Fritz’s Pub opened on September 28, 1978 as a simple bar, until it was remodeled and expanded to serve food in 1981. After that, it became known for is Serbian menu – particularly the “Fritzburger” and its Friday Night Fish Fry. Operated by the Djuric family for 41 years, it closed on October 11, 2019.
Dragoslav “Fritz” Djuric was Serb from Belgrade who lived in Germany, and decided to start a new life in America. He moved with his wife Katherine, a Donauschwaben – an ethnic German from Croatia, and their three children – Maria, Stephen, and Joseph to Milwaukee. The family-owned, southwest side small business was woven into the community for four decades, where local patrons visited from one generation to the next. Christina DeSpears shares some photos and memories, looking back on the place that signified a special Milwaukee experience.
My family owned the former Fritz’s Pub at the corner of 20th and Oklahoma for 41 years. The building itself was built in 1908 and was a “flophouse” that served the once active railroad down the block. After that, it served as a watering hole and check cashing spot for nearby factories and trucking companies.
In the days before M.A.D.D. and the rising awareness that drunk driving and binge drinking were probably bad ideas, I remember it being a LOUD “whiskey bent and hell bound” type of establishment, until Grandpa Fritz decided to bring in food and a different attitude. The decline of manufacturing, in general, helped to hasten that change.
Most of my immediate family worked and lived at Fritz’s at some point. It was not just a business, it was a family business. So, it was a central meeting place for decades’ worth of family functions and rites of passage. From joyous celebrations to trudging somberly through a Friday fish fry the night Fritz died, it all happened there. While we were ready to move on as a family, this place was a constant presence and it was bittersweet when we served our last Friday fish fry.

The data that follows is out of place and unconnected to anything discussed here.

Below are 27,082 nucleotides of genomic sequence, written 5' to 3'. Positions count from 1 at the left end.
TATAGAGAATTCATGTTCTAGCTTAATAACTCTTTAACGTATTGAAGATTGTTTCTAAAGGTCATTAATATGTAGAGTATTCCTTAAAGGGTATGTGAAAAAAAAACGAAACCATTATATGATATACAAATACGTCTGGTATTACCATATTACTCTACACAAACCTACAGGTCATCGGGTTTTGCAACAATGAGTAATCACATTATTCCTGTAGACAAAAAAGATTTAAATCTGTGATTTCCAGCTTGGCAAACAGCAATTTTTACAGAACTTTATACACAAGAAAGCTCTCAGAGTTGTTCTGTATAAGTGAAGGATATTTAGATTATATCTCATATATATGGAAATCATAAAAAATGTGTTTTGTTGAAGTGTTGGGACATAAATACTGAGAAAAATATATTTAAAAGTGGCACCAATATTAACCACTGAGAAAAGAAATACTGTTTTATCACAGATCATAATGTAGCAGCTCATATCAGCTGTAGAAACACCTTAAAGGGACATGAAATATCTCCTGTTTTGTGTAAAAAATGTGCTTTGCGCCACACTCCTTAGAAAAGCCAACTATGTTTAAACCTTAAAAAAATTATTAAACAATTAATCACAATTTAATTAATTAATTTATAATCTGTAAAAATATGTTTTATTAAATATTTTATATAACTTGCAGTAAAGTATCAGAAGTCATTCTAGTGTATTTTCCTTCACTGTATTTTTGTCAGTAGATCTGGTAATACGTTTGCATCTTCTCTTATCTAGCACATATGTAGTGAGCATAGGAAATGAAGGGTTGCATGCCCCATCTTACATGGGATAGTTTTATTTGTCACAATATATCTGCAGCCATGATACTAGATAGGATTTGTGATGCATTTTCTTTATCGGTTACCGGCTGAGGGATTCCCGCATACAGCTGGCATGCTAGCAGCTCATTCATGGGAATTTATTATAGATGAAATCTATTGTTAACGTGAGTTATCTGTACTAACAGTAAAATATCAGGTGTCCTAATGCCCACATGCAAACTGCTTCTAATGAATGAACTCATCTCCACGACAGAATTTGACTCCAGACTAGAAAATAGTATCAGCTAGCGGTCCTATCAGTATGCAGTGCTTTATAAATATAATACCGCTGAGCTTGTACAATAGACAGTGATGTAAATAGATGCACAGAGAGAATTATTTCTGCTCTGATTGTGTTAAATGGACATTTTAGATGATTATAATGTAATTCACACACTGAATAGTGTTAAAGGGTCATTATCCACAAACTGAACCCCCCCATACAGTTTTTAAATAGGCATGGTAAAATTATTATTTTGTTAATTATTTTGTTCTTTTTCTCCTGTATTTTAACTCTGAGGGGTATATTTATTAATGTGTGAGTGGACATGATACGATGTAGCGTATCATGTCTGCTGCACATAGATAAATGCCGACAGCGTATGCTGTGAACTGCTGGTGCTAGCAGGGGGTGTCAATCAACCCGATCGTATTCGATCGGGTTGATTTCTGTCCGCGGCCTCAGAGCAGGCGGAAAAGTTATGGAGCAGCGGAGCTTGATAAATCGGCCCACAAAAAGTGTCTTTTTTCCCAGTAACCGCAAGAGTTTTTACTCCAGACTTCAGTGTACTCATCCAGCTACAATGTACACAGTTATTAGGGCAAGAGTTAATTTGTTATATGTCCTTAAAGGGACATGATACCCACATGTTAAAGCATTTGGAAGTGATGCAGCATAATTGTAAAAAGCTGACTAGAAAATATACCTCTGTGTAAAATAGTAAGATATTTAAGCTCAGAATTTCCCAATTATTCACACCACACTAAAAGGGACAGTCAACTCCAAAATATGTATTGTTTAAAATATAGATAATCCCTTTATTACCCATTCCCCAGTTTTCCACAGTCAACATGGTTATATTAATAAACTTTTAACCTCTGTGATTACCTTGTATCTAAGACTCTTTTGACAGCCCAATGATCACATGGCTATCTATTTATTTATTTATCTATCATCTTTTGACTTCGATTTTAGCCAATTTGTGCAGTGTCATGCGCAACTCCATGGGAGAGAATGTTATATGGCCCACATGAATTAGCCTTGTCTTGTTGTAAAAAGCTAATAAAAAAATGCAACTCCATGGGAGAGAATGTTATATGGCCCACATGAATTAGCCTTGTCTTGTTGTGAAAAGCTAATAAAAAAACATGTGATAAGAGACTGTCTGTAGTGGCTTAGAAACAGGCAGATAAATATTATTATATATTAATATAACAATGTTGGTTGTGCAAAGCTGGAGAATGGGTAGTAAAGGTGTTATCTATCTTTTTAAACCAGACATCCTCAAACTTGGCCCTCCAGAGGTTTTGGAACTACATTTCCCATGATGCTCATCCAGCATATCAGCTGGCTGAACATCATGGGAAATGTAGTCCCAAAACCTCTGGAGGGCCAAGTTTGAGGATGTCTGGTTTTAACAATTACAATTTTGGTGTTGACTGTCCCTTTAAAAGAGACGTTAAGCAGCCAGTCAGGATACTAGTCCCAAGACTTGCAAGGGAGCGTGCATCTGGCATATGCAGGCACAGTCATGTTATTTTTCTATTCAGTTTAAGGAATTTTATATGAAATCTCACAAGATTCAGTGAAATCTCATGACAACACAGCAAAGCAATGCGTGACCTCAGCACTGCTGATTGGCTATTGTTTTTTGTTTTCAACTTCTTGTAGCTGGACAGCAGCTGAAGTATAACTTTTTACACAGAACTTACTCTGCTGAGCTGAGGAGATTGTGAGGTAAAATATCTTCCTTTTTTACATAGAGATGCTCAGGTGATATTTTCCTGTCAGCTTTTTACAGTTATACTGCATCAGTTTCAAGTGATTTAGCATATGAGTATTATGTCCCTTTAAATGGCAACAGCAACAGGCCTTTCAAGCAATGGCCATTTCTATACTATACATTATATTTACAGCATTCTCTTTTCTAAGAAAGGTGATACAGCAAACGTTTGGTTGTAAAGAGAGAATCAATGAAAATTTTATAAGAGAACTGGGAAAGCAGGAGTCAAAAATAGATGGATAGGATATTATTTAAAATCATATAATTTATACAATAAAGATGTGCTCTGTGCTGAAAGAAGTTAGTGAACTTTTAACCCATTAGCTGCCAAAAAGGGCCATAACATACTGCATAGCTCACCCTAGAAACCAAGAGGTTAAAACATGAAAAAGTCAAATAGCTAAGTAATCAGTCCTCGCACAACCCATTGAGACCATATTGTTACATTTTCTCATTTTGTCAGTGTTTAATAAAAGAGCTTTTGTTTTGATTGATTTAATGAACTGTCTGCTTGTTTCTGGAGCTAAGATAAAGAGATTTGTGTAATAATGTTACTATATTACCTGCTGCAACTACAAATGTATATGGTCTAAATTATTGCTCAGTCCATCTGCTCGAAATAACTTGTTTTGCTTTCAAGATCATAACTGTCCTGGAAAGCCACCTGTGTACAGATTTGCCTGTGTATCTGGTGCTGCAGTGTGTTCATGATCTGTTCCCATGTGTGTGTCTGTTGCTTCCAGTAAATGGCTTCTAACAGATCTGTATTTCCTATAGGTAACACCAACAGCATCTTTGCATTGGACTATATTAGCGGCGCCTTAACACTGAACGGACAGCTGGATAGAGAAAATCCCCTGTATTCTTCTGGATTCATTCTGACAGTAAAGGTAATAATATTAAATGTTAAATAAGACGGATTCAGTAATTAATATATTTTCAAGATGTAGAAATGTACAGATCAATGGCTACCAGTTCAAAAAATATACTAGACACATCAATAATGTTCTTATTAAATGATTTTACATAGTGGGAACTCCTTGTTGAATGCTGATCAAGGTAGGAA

What people saw from the outside was a closing with very little fanfare, but behind the scenes we were quietly working through a deal with the new owner and taking on the herculean task of dislodging 41 years worth of living and working from a well-worn building with lots of nooks, lots of crannies, and even a few semi-hidden rooms. At times it was less like moving, and more often like an archaeological dig revealing layer upon layer of stuff surrounded by memories. So much stuff.
The mass of accumulation developed around a combination of tight-fisted small business sense and immigrant frugality: always buy in bulk on the cheap, don’t throw anything away that could be reused or taken apart to repair something else. Admittedly, the lion’s share of the work fell to Maria, Steve, and Joe (Fritz’s kids), while the rest of us kept the home fires burning. Most of the images in this photo essay were taken about half way through the process. They did leave as clean a house as possible for the new owner.
At the moment, Maria, Steve, and Joe are enjoying their retirement, but they still need to be reminded periodically that their Fridays are now open and they can feel free to actually go out and do fun things like other people. Also, one of my cousins has volunteered her house as a new gathering place. As a family, we are all good. Some of the Fritz’s Friday night crew landed at the Oak Creek American Legion Post 434. Pay them a visit if you miss their company.
Renovations started immediately after the bank closing, but we are not sure of the timeline with the new owner, Valdemar Escobar. We heard a few ideas being presented for Fritz’s next chapter, but that is his story to tell when the time comes. We are excited to see what happens. Gone Fishin’